Irish authors share their words on reading, the 30th MS Readathon and Roald Dahl who launched the first ever MS Readathon in 1988: 

Cecilia Ahern

On the 30th MS Readathon: “MS Readathon has been so influential in encouraging children to read over the past thirty years. Reading is so important because it broadens our imaginations, and imagination is so important because it give us the opportunity to envision new possibilities, charges our creativity, and enhances our life. It helps us to ask two very important words…what if? If we’re always asking then we’re always thinking in new ways”.

Alan Early

On Roald Dahl: I actually don’t think there is a Dahl book that I don’t like but Matilda has always been my favourite. I can remember reading and re-reading my tattered yellow copy so many times growing up.

Everyone knows that Roald Dahl is very funny but sometimes we forget how much he can excite the reader and even frighten us. Matilda is a perfect example of this. It’s absolutely hilarious from start to finish – (especially Matilda’s horrid family) – but it’s also thrilling. The part near the end with the message on the blackboard still gives me chills just thinking about it.

(P.S. – I love Matilda so much that I even have a Matilda-inspired tattoo!)

On reading and characters in stories: I don’t have a clear answer for this if I’m honest. I know writers who work on the storyline first and I know writers who start with the characters and make the rest up as they go along. It’s really whatever works best for you. All writers are trying to tell a story so if it’s easier for you to develop the characters first, then do that. But if you want to work out the plot first, then do that. Or do them both at the same time!

Most of the time, I work on my storyline first. I like to know exactly where I’m going before I start. I like to have the ending in sight. But the plot is nothing without good characters. And good characters have a way of changing the story without you realising it!

For me, the storyline gets me interested in writing it but the characters are what make me sit down every day and actually do the work.

Roisin Meaney

On Roald Dahl: I love them all, they’re all classics (and I mourn every day that I didn’t write them) but The Twits get my top vote because they’re such delightfully twisted and horrible characters, and the story just keeps getting better and better as they get worse and worse.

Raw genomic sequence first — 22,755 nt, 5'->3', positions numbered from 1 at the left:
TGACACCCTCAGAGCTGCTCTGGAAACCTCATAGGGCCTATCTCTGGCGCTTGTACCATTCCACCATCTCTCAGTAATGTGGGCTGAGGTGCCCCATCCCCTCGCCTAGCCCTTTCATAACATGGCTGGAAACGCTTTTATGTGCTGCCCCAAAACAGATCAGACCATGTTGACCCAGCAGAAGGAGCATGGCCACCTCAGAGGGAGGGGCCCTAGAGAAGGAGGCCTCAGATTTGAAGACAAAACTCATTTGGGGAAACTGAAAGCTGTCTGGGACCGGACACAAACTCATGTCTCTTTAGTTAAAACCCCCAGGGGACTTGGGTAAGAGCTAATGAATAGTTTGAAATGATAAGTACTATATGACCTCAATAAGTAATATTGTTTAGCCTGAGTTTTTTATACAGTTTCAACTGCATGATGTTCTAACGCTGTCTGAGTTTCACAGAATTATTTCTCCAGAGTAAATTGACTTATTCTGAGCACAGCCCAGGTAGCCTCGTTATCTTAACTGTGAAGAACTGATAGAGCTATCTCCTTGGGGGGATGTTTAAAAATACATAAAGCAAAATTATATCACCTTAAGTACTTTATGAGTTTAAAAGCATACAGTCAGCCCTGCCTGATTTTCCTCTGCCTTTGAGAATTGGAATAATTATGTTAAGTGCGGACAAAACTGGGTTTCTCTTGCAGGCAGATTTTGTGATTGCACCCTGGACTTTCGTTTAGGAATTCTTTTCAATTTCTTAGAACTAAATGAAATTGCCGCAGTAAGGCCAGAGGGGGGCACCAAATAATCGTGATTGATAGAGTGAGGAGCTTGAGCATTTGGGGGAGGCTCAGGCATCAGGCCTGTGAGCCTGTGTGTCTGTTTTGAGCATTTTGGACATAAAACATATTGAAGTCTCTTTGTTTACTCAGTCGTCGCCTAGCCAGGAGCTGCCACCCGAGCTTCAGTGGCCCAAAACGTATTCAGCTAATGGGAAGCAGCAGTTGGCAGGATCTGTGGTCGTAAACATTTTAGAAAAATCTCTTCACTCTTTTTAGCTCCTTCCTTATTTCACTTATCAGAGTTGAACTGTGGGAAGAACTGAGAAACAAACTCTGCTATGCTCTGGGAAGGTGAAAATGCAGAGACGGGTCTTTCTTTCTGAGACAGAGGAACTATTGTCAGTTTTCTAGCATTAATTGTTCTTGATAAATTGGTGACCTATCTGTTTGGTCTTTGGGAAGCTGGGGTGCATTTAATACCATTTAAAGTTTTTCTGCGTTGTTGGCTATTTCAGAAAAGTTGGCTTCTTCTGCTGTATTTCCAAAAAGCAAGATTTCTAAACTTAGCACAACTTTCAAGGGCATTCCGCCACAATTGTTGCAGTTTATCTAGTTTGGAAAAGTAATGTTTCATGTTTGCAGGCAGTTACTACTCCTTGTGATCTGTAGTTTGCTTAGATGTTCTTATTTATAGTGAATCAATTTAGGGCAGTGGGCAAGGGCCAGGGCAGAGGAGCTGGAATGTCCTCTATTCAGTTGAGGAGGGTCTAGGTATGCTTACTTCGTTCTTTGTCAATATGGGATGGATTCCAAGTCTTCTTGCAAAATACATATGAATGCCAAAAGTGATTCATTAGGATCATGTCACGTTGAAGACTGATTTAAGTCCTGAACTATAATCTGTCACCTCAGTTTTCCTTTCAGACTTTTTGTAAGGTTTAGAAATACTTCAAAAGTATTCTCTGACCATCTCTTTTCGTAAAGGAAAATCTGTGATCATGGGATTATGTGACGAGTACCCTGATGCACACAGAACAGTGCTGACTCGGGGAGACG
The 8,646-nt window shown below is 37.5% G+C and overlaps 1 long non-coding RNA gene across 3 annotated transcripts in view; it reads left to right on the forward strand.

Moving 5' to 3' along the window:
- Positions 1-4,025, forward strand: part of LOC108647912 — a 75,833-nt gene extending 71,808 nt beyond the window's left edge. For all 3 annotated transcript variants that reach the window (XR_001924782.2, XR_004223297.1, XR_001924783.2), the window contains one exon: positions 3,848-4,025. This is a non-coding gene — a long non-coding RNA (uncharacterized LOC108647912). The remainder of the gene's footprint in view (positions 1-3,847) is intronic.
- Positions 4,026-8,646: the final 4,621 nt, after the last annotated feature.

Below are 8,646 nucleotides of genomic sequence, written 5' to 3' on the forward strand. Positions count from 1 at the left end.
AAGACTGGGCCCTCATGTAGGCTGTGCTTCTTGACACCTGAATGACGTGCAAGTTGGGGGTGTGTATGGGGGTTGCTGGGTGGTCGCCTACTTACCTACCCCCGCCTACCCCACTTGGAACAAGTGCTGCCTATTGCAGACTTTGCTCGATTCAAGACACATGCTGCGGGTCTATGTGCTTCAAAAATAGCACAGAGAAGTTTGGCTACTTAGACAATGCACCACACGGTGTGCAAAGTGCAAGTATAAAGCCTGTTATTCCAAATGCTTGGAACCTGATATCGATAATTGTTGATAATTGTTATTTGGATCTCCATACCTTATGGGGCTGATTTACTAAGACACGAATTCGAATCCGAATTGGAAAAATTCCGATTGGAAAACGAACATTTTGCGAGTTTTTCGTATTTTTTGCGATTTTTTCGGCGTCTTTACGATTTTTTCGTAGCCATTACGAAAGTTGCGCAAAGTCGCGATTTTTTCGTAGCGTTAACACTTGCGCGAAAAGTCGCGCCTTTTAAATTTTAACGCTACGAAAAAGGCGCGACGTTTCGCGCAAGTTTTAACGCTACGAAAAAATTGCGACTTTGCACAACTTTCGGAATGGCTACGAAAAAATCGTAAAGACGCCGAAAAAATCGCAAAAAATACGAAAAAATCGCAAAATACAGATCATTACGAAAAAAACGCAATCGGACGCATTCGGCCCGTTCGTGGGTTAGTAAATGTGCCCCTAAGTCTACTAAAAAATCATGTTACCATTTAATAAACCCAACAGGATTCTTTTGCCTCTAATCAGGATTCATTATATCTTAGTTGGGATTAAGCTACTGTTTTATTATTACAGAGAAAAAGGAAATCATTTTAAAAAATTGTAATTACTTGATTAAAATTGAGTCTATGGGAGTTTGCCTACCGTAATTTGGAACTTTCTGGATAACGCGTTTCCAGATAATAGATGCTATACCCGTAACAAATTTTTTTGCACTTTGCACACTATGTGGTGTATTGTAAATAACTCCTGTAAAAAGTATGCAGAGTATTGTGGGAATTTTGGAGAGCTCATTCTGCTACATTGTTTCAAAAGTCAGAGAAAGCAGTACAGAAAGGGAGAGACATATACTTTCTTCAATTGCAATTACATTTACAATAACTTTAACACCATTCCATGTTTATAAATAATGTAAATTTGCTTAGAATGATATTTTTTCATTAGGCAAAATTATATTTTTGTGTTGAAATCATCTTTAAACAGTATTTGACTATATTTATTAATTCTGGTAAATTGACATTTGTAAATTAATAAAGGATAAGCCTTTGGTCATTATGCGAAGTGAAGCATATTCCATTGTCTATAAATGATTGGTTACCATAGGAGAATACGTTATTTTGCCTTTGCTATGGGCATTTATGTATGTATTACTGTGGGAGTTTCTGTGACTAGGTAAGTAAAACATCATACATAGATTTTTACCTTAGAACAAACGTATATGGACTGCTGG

On reading and characters in stories: For me it’s all about the characters. When I start writing a book I begin by creating a main character, and everything else – other characters, storyline – spins off him or her. I think once you get your characters right the story will come naturally through them, so I spend a lot of time working on the central character. Of course some authors are plot-driven rather than character-driven but for me, character always comes first.

On the 30th MS Readathon: What’s not to love about MS Readathon? Children get to experience the pleasure of reading, the MS society benefits too. Seeing a child read a book makes my heart happy. I tell stories in my local library and it’s a joy to see the interest that young children naturally have in books and stories – I have yet to meet a small child who’s not a sucker for a good story. I constantly tell parents that a love of books is the best gift they can give to their children. Happy 30th anniversary to MS Readathon, and may there be at least 300 more.

Ruth Long

On Roald Dahl: Matilda is still my favorite Roald Dahl book. The wonder of reading runs throughout the story and he sums up that incredible magic with the fabulous quote “So Matilda’s strong young mind continued to grow, nurtured by the voices of all those authors who had sent their books out into the world like ships on the sea. These books gave Matilda a hopeful and comforting message: You are not alone.”

On reading and characters in stories: It depends on the book. Every book is different. Often they appear in tandem and develop by each dragging the other along. The story can’t exist without the characters and the characters have nothing to do without the story. They inform each other. Sometimes one has to wait for the other to catch up. You need both but don’t be afraid if you have to wait for one of them to arrive. It will come.